Love's Expedites New Travel Stop Opening to Serve Customers in Path of Hurricane Florence

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Love's Expedites New Travel Stop Opening to Serve Customers in Path of Hurricane Florence

09/12/2018
A Love's travel stop canopy

OKLAHOMA CITY — With Hurricane Florence barreling across the Atlantic Ocean toward the East Coast, Love's Travel Stop worked to beat the clock and open a new location in Bastian, Va.

The latest Love's Travel Stop, located at 6168 N Scenic Highway, opened its doors earlier than scheduled to provide fuel, food and supplies to area residents.

"We opened our location early so we can take care of customers preparing for Hurricane Florence," said Tom Love, executive chairman and founder of Love's. "Our new travel stop in Bastian will provide a fuel option for those evacuating or braving the storm. We look forward to serving the people of Bastian and travelers by being a community partner in times of need and always along Interstate 77."

The more than 10,000-square-foot facility is open 24 hours daily and is the company's 11th location in Virginia. Among the travel stop's offerings are an Arby's restaurant, gourmet coffee, Fresh to Go options and electronics.

Professional drivers can also take advantage of 51 truck parking spots, seven showers and laundry facilities.

Oklahoma City-based Love's noted it is monitoring the latest developments as Hurricane Florence marches toward the South Carolina, North Carolina and Virginia coasts. The company is taking precautions and increasing fuel and food deliveries at its locations in advance of the storm.

Storm Preparations

According to the National Hurricane Center, Hurricane Florence was a Category 4 as of 11 a.m. Sept. 12, with sustained winds of 130 mph. It is expected to make landfall somewhere along the North Carolina-South Carolina border on Friday morning, Sept. 14. Four states along the U.S. eastern seaboard, including North Carolina, South Carolina, Virginia and Maryland, plus Washington, D.C., declared states of emergency in advance of the storm.

Traffic on a highway

Residents along the coast have begun evacuating coastal areas and moving inland, while those staying put have been stocking up on essentials.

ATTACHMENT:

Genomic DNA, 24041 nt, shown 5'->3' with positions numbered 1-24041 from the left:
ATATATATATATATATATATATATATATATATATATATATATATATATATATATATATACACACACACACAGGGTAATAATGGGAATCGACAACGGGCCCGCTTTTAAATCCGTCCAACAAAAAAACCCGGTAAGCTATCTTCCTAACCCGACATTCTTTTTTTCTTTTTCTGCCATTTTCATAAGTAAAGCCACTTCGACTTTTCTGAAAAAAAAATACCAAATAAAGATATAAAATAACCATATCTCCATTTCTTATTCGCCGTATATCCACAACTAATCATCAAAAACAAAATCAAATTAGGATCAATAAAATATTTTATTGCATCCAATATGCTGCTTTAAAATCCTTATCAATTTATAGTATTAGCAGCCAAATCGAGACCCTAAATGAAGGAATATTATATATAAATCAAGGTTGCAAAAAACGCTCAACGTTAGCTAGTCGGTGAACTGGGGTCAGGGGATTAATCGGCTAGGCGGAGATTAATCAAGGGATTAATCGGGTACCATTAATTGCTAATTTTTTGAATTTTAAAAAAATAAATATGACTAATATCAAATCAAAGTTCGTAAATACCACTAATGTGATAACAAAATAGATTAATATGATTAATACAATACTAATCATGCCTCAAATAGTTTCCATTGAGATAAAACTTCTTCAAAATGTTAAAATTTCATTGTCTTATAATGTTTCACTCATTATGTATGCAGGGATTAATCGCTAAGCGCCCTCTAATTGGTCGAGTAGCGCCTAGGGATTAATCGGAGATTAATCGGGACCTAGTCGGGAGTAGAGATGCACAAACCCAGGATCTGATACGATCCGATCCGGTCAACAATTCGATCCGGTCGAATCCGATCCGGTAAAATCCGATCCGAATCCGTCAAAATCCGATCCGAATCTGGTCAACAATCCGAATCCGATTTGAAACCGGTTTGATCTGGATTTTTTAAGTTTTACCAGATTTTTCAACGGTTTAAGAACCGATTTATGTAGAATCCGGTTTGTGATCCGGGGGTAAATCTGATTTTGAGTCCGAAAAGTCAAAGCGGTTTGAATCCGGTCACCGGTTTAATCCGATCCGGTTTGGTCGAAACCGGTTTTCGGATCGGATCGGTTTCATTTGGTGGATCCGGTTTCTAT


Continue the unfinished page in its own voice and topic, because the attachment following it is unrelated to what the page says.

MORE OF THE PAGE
The storm preparations have led to some fuel shortages, with Reuters reporting several gas stations in the region have run out of gas.

"There have been some spotty outages of certain products in some areas," said Michael Fields, executive director of the South Carolina Petroleum Marketers Association, whose members include convenience store operators. "With a million people leaving the coasts and coming inland, there's going to be some issues."

The southeast U.S. is largely supplied with fuel via Colonial Pipeline, which carries more than 3 million barrels per day of gasoline, diesel and other fuels to markets in the southern and eastern United States. Its operator was preparing for potential flooding and loss of power, the news agency reported.

Impact at the Pump

Earlier this week, AAA cautioned that motorists in the affected area could see a rise in gas prices, at a time when prices remained relatively stable across the U.S.

"A storm like this typically causes an increase in fuel purchases in the market and a slowdown in retail demand. Motorists can expect spikes in pump prices to be brief, but possibly dramatic," said Jeanette Casselano, AAA spokesperson.

She added AAA is monitoring the storm and will provide updates and the latest gas prices online at GasPrices.AAA.com.

Though prices are expected to rise, officials in Virginia, North Carolina and South Carolina this week warned against price gouging by retailers, citing penalties for violating state of emergency rules against excessive price increases, Reuters reported.

On Sept. 10, North Carolina Gov. Roy Cooper also took steps to ensure that the state has enough fuel for people evacuating ahead of the storm and for preparation and recovery efforts. He signed Executive Order No. 53, waiving certain fuel vapor regulations to ensure adequate supply of fuel as Hurricane Florence approaches.